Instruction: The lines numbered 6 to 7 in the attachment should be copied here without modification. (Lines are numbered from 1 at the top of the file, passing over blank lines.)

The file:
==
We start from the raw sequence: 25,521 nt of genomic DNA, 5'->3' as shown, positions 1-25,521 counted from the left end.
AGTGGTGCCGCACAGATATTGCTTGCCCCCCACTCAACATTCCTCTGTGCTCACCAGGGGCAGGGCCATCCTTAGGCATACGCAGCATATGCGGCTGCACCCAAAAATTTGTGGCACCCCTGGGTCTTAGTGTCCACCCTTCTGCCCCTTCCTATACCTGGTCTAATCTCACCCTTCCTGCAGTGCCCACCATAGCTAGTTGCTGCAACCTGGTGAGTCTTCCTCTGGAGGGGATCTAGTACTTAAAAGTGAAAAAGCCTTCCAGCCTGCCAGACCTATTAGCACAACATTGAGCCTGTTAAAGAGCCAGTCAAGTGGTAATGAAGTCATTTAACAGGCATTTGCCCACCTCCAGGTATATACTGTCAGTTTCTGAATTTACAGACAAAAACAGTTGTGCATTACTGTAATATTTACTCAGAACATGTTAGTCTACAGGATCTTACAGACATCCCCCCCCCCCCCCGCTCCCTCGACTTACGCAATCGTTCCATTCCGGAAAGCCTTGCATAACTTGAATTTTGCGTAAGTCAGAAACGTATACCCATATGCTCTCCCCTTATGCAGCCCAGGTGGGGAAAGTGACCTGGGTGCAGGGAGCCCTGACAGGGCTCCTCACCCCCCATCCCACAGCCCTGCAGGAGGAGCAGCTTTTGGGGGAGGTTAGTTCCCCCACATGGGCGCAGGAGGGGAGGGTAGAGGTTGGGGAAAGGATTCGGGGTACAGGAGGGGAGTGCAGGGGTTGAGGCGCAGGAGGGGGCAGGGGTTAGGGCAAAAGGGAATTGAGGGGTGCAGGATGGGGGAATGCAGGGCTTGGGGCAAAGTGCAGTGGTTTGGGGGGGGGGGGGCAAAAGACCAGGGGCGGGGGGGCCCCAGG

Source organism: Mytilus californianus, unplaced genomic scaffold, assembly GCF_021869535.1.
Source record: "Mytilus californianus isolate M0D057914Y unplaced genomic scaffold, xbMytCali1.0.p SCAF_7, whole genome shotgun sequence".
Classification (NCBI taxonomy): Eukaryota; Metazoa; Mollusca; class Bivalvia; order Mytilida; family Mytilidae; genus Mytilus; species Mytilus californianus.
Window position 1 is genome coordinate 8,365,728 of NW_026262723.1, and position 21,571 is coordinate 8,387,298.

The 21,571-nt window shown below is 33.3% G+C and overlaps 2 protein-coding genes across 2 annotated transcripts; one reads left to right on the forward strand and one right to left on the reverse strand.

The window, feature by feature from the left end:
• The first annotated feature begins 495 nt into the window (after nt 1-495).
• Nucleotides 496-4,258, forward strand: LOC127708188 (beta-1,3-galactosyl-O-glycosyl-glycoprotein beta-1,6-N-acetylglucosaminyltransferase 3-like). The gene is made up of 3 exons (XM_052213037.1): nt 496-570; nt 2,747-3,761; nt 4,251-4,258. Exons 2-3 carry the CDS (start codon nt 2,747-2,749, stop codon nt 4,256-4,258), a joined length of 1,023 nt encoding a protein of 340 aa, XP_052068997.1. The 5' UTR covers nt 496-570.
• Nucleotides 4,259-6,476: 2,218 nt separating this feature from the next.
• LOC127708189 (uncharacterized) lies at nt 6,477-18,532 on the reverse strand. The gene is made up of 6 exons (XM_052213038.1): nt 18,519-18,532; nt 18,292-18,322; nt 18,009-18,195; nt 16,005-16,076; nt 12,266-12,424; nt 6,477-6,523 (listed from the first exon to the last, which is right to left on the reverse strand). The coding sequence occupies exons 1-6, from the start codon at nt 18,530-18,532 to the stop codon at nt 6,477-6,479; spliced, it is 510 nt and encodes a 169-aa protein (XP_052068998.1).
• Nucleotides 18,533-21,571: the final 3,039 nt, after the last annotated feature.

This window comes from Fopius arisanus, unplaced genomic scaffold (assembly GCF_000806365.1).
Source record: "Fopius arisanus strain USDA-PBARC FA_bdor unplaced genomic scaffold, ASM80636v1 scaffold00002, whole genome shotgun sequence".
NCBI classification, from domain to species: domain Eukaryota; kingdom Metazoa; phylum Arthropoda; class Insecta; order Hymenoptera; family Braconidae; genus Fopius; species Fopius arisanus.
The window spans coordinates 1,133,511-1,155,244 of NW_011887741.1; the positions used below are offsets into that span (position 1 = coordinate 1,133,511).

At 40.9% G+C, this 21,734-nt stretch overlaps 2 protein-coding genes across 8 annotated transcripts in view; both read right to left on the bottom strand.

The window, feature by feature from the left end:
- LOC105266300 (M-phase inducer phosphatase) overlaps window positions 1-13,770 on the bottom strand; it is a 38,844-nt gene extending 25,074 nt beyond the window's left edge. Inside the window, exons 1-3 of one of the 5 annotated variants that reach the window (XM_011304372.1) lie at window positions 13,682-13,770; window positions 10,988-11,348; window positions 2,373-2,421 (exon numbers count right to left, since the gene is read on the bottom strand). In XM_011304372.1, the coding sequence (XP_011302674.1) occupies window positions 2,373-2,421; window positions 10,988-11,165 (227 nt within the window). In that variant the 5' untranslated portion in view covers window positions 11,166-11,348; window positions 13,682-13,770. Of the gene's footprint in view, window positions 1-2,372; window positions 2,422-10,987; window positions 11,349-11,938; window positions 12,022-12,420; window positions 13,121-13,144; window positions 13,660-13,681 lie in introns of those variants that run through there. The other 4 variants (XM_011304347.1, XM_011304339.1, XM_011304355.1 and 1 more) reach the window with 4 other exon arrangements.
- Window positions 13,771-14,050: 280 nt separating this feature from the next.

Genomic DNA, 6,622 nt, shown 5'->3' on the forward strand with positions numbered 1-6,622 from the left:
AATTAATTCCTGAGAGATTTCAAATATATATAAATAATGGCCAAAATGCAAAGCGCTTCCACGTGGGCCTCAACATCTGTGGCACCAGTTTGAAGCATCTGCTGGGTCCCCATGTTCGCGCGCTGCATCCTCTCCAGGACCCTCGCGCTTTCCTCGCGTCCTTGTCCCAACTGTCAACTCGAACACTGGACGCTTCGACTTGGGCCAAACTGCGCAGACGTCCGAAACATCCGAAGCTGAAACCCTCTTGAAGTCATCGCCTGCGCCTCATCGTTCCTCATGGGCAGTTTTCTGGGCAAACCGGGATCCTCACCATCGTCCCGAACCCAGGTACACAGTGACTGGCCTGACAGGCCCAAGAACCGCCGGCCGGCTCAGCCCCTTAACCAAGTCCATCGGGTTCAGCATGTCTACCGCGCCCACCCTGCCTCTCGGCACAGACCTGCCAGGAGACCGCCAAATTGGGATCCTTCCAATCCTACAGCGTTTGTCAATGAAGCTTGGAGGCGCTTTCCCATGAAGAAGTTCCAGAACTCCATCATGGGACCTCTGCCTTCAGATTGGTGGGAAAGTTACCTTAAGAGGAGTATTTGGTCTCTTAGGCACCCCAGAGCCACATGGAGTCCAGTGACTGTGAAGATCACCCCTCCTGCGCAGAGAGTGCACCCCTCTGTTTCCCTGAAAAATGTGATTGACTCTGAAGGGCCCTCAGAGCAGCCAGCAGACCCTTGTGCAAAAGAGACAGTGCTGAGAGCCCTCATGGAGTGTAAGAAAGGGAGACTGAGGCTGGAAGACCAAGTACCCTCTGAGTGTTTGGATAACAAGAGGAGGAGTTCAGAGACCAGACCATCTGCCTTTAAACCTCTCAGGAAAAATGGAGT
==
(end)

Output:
Window position 1 is genome coordinate 8,365,728 of NW_026262723.1, and position 21,571 is coordinate 8,387,298.

The 21,571-nt window shown below is 33.3% G+C and overlaps 2 protein-coding genes across 2 annotated transcripts; one reads left to right on the forward strand and one right to left on the reverse strand.